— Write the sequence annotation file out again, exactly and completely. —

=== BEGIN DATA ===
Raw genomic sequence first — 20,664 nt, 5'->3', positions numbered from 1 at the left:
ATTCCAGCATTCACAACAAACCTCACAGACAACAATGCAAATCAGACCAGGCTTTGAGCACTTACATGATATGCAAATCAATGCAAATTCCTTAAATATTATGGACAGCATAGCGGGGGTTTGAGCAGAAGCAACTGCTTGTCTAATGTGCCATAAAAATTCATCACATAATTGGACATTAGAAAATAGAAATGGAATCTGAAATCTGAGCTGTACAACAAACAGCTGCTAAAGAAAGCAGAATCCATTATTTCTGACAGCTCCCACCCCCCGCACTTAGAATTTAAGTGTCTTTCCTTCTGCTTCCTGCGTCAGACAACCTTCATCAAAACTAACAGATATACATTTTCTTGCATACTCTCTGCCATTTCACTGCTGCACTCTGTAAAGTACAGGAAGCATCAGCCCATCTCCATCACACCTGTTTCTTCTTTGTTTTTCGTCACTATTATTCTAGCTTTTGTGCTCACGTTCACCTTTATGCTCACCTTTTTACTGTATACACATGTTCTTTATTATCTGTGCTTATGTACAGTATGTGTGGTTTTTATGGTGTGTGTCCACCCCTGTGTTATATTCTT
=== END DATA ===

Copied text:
Raw genomic sequence first — 20,664 nt, 5'->3', positions numbered from 1 at the left:
ATTCCAGCATTCACAACAAACCTCACAGACAACAATGCAAATCAGACCAGGCTTTGAGCACTTACATGATATGCAAATCAATGCAAATTCCTTAAATATTATGGACAGCATAGCGGGGGTTTGAGCAGAAGCAACTGCTTGTCTAATGTGCCATAAAAATTCATCACATAATTGGACATTAGAAAATAGAAATGGAATCTGAAATCTGAGCTGTACAACAAACAGCTGCTAAAGAAAGCAGAATCCATTATTTCTGACAGCTCCCACCCCCCGCACTTAGAATTTAAGTGTCTTTCCTTCTGCTTCCTGCGTCAGACAACCTTCATCAAAACTAACAGATATACATTTTCTTGCATACTCTCTGCCATTTCACTGCTGCACTCTGTAAAGTACAGGAAGCATCAGCCCATCTCCATCACACCTGTTTCTTCTTTGTTTTTCGTCACTATTATTCTAGCTTTTGTGCTCACGTTCACCTTTATGCTCACCTTTTTACTGTATACACATGTTCTTTATTATCTGTGCTTATGTACAGTATGTGTGGTTTTTATGGTGTGTGTCCACCCCTGTGTTATATTCTT